By Jessica Wilson The mister likes to joke that I can turn anything into a needlebook, or at least I talk about turning pretty much everything into a needlebook. Not that we all need that many needlebooks but I think they’re handy to have multiples of (I tend to misplace them). I have Macgyvered oodles of objects, including matchbooks and gum packages, into the nifty things. This time I bring you a pseudo-caffeinated version perfect for corralling pretty happy pins in one place. All you need is a cardboard coffee sleeve and a few extras, and your good to go!
Cardboard coffee sleeve Felt a 5″ square is enough Tacky Glue or other fabric glue Acrylic paint Pen or pencil Scrap paper Clothespins Scissors Pins Happy paper and/or fabric (optional) Download the Template PDF. (Right click to save the PDF to your desktop. See directions on downloading PDFs.)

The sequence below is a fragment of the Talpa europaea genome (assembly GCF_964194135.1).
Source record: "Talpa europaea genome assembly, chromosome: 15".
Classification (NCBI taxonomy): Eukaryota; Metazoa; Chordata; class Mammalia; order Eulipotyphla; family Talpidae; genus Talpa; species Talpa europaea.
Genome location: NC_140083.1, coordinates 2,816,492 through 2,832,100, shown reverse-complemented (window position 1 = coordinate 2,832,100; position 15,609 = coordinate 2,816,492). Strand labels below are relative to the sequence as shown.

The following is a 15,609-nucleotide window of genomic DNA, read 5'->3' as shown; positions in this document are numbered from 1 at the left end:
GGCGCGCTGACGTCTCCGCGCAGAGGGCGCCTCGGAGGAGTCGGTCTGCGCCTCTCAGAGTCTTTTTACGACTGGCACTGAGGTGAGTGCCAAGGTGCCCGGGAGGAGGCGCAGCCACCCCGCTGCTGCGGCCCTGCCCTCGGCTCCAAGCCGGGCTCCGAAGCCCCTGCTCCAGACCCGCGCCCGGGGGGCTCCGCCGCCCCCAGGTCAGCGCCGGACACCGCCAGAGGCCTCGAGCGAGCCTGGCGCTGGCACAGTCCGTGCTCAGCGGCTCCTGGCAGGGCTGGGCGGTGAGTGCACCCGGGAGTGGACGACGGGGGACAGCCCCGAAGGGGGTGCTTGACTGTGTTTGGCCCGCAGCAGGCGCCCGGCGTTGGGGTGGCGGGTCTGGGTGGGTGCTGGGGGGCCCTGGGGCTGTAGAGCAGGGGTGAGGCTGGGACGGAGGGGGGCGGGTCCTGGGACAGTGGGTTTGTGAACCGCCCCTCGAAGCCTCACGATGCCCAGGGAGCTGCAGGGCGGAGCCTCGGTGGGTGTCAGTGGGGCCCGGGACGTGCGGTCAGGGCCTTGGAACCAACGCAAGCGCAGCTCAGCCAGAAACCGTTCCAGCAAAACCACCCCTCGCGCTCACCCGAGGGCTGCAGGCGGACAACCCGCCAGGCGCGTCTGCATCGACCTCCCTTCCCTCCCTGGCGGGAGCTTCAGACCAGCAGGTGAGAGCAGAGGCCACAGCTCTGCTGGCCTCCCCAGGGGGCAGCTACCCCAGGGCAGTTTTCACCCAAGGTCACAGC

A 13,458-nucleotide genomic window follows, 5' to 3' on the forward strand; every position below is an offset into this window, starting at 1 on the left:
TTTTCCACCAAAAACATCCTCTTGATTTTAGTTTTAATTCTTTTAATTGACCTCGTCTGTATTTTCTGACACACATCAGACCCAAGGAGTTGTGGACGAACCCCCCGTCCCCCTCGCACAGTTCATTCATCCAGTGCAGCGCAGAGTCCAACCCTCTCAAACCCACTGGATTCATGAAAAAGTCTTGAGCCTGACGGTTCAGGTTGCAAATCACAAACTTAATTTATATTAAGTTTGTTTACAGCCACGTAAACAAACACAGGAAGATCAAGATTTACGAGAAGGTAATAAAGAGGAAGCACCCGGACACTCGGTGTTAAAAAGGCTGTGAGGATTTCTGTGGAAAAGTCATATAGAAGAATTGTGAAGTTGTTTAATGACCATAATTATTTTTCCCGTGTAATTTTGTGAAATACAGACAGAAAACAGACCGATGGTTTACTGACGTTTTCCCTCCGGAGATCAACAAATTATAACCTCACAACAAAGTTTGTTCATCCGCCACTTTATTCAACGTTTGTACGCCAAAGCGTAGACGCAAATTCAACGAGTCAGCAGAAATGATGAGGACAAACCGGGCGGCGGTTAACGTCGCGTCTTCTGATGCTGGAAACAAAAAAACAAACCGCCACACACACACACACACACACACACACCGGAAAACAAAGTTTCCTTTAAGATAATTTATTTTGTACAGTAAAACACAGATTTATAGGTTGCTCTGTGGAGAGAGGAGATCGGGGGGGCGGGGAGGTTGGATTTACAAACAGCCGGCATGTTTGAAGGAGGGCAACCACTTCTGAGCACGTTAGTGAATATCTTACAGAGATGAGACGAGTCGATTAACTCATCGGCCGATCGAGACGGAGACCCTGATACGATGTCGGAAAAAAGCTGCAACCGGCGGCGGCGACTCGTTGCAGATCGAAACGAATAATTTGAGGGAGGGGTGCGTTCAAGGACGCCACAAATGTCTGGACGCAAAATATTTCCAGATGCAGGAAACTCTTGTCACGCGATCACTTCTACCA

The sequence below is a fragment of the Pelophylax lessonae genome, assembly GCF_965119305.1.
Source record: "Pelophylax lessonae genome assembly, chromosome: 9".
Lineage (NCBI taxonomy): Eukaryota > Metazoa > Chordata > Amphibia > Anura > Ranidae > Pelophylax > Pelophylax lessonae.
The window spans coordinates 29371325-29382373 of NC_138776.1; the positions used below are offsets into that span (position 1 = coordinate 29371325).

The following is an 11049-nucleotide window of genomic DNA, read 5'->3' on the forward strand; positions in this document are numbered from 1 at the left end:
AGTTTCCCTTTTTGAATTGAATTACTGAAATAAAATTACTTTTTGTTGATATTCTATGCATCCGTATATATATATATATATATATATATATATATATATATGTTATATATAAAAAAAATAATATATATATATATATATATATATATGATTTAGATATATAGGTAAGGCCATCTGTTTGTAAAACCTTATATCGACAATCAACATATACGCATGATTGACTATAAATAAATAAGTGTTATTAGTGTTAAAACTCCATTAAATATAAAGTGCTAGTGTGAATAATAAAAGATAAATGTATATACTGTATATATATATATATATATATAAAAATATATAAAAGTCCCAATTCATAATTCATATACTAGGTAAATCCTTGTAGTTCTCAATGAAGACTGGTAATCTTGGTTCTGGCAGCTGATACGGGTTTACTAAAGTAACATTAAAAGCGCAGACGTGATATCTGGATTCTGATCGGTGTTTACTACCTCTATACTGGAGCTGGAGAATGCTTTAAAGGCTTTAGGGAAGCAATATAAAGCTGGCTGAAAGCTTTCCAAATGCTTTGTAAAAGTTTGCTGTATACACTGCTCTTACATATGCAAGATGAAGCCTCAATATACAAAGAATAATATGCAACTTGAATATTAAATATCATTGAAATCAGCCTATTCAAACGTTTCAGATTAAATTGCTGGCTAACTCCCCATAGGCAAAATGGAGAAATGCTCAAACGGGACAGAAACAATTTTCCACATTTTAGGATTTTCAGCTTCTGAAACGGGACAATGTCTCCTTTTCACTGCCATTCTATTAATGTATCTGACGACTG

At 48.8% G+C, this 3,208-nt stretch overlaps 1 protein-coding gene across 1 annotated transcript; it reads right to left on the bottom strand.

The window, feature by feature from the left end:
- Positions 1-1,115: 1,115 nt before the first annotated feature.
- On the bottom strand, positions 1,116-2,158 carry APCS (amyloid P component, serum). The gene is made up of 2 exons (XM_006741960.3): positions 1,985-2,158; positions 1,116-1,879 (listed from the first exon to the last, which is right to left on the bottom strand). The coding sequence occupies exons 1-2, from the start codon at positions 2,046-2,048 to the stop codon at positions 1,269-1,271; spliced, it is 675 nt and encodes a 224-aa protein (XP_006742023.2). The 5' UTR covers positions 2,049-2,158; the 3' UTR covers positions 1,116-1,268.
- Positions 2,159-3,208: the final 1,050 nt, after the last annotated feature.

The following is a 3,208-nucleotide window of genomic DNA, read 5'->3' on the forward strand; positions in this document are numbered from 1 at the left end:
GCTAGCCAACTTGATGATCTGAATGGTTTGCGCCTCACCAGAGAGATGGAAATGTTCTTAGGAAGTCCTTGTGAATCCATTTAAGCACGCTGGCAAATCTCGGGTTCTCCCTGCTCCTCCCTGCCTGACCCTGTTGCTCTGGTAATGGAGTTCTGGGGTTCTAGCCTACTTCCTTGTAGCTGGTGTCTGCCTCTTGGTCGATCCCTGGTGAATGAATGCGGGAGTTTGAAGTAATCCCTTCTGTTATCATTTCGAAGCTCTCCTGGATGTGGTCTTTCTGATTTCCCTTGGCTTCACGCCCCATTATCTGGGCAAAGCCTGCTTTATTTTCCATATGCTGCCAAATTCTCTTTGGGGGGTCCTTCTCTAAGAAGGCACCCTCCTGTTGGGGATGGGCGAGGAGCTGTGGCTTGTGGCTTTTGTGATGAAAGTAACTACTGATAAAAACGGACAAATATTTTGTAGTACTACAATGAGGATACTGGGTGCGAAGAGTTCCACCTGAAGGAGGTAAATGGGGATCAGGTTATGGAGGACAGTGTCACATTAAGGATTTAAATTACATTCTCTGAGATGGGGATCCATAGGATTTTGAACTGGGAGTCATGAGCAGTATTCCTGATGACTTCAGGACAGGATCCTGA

This tutorial is for a pin book of sorts. I will give you the details for turning it into a needlebook at the end of this project. Step 1: Gather your materials. Gently open up your coffee sleeve by pulling apart the flap in the back where it is glued together. Step 2: Drizzle a happy amount of fabric glue to the center of the sleeve. Use your finger or a brush to evenly coat. Step 3: Place your piece of felt on top of the glue, making sure to align with the side creases. This will make it easier to close the side flaps. Flip the sleeve over and trim the excess felt with scissors. Step 4: Reapply a small amount of glue to the flap you pulled to open the sleeve. Dribble a little more along the corrugated cardboard sides as well. Close the flaps and anchor in place with clothespins. Set aside to dry. Step 5: Once dry, you are set to decorate your pouch in the manner of your choosing. Paint, decopauge or add fabric — it’s your choice. If you want to get extra fancy, stick with me and I’ll talk you through it. Step 6: Grab a piece of scrap paper and trace the shape of the sleeve onto it. Draw a happy figure inside the pattern, making sure to touch all edges. This is kind of like making paper dolls. You need to make sure your design takes up ample space along the left and right sides of the shape. This is where the folds are. If you cut all the way through without leaving a connection, your inside felt bits will get all floopy-floppy. I decided on a hedgehog, as it kind of already has the same shape and is fairly easy to draw. Plus they are super cute! Notice that the nose and back meet the side edges. Step 7: Cut out your pattern and trace it onto your prepared sleeve. Cut out the shape carefully — this can get tricky. Be prepared to not have your final shape match up to your tracing. You’ll fix that when you paint or cover it. Step 8: Dab a quick coat of white paint over your sleeve, allow to dry, then paint the back as well. Step 9: Paint in the details of your design, allow to dry, and embellish as you will. Step 10: Add your pins by sliding them into the sandwiched felt. That’s it. This project is specifically for holding your happy sewing pins. You don’t need to cut out a fancy shape if you don’t wish to. Have a collection of pins shaped like flowers and butterflies? Paint your sleeve to look like a garden or a vase — have fun with it! Variation: To turn this into a needlebook, follows Steps 1–3 but instead of simply covering the middle section with felt, cover the entire back. Trim the excess felt. Flip the sleeve over, and decorate it as you will. Once dry, add a velcro button closure to the flap in the back. Fill with your pins and needles, close, and get to crafting! About the Author: Jessica Wilson is most happily known as ‘jek in the box’ and spends most of her time crafting it up and taking pictures. She can often be found standing on benches over on Flickr and creating all sorts of kiddie crafts on her blog scrumdilly-do! She lives a life of scrumdillydilly and loves to share.